Hopefully you have seen that Patanjali is systematic in his approach to conveying information. He is grounded in definitions and explanations.
These first 11 sutras have given us;
a definition of yoga,
a description of what yoga is,
and what yoga is not,
– further to what yoga is not there have been some detailed descriptions of the five citta vṛtti.
Patanjali is striving for us to come from an attitude of negation: if we can clearly define and understand what constitutes citta vṛtti then what is left will be yoga.
In some respects this could be related to the practice of “Neti, neti” where we strive to understand Brahman through understanding what Brahman is not “not this, not that”. For example sitting in contemplation and focusing on our body our thoughts, realising that if we can focus on them whatever the thing that is doing the focusing can not be the same a the thoughts or body, therefore we are not our thoughts or body, so what are we?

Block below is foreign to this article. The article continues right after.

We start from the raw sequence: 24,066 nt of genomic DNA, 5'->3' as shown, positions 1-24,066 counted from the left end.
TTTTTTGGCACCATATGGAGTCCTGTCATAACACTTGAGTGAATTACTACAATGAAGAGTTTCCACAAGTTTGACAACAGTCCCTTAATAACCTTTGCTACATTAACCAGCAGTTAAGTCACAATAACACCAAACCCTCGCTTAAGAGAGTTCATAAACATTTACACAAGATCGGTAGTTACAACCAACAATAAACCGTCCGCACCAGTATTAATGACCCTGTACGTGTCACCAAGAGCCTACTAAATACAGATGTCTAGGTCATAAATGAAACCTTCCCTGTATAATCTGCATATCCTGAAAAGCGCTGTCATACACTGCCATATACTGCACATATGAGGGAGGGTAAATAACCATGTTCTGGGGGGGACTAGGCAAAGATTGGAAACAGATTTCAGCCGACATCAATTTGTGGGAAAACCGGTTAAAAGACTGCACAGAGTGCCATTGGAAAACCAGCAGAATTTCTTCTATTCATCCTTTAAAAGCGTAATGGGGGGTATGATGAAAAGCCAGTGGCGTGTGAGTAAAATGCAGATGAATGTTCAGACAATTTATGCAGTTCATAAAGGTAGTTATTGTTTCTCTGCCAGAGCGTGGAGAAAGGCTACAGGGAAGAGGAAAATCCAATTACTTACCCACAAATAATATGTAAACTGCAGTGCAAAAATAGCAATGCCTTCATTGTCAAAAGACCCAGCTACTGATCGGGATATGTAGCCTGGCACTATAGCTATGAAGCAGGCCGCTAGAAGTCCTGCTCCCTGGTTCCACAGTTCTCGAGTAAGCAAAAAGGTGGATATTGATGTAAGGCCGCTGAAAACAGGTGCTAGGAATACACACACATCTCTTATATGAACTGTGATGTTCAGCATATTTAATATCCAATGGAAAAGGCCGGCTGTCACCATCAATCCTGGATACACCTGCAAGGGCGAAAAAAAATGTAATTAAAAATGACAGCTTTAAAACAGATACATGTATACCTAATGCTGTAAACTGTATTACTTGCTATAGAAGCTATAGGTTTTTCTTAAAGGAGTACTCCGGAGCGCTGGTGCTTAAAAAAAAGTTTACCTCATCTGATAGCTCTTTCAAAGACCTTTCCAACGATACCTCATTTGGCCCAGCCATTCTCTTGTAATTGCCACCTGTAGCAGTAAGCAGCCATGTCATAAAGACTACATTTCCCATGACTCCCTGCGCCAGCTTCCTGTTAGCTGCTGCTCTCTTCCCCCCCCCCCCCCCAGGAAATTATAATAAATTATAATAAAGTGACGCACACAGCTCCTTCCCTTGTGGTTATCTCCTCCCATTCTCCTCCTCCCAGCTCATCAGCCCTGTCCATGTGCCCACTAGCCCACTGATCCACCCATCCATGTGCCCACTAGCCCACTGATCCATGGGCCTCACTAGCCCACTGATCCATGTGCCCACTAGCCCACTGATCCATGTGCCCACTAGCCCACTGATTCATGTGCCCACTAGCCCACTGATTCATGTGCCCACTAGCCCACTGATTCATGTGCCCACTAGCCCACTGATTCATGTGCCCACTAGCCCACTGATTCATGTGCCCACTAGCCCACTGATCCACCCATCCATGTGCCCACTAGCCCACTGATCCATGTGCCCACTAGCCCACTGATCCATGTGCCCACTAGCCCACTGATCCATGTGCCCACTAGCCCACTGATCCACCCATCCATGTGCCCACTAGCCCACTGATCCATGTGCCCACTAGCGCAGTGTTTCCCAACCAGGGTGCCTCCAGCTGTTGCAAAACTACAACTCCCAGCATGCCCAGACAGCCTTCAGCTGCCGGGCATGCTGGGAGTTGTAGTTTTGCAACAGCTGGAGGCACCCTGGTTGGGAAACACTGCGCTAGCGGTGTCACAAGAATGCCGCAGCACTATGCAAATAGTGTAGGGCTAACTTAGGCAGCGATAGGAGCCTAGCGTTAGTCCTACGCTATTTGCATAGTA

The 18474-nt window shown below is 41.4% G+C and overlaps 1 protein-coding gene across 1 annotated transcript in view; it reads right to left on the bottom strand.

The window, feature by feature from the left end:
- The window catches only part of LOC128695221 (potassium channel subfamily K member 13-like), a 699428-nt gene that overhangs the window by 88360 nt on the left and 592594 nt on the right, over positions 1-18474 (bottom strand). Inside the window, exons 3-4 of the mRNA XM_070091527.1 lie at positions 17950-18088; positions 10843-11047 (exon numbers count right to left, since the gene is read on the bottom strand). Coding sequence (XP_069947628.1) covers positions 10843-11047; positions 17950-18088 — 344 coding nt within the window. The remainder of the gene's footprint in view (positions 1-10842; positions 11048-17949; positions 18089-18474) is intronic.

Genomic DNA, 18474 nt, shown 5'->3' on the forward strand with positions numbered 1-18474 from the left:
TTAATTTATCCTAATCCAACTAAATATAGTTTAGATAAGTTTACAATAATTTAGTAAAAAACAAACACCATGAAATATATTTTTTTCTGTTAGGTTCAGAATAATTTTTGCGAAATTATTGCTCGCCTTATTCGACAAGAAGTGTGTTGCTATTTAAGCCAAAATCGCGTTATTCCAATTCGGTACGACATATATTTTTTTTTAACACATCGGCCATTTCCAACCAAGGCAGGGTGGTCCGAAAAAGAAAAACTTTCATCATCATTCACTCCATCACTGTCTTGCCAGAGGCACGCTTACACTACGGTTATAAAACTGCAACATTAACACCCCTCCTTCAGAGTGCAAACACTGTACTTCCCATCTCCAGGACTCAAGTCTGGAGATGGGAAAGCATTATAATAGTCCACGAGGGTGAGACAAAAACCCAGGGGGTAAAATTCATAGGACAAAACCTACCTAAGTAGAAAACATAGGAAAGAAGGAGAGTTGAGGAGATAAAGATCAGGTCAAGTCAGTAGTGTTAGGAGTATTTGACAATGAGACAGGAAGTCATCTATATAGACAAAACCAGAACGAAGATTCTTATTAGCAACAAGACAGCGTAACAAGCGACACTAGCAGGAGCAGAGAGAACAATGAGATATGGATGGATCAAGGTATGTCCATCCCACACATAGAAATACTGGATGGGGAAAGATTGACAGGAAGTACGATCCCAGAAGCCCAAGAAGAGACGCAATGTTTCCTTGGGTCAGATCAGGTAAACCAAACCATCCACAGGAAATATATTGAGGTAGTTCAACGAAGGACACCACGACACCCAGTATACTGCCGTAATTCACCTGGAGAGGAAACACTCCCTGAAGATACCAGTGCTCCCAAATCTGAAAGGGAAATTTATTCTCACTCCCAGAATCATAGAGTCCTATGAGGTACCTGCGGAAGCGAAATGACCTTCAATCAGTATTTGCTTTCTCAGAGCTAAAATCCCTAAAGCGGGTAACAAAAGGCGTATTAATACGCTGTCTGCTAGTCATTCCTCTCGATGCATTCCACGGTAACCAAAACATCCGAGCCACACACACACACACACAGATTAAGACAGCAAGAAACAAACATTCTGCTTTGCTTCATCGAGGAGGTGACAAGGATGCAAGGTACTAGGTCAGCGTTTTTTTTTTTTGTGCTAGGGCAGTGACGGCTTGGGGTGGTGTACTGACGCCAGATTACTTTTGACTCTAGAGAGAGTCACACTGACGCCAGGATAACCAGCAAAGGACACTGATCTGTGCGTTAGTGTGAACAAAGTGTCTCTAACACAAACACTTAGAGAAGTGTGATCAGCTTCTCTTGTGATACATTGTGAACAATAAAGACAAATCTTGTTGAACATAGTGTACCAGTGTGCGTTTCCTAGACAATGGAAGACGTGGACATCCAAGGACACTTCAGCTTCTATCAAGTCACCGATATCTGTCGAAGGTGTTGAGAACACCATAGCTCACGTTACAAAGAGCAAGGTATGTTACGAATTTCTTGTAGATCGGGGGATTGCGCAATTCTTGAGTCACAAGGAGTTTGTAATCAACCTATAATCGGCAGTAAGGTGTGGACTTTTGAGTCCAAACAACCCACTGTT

Patanjali is offering us an opportunity to look deeply into the way the mind works. Remember that these five different patterns that the mind follows can be both detrimental and helpful in our evolution towards the cessation of all fluctuations of the mind, as we move towards steadiness.
The five patterns are: Knowledge, error, metaphor, sleep and memory.
When the mind is no longer stuck in these patterns then we can see that we are not the mind but something else, we see our true form.
But how do we unstick the mind?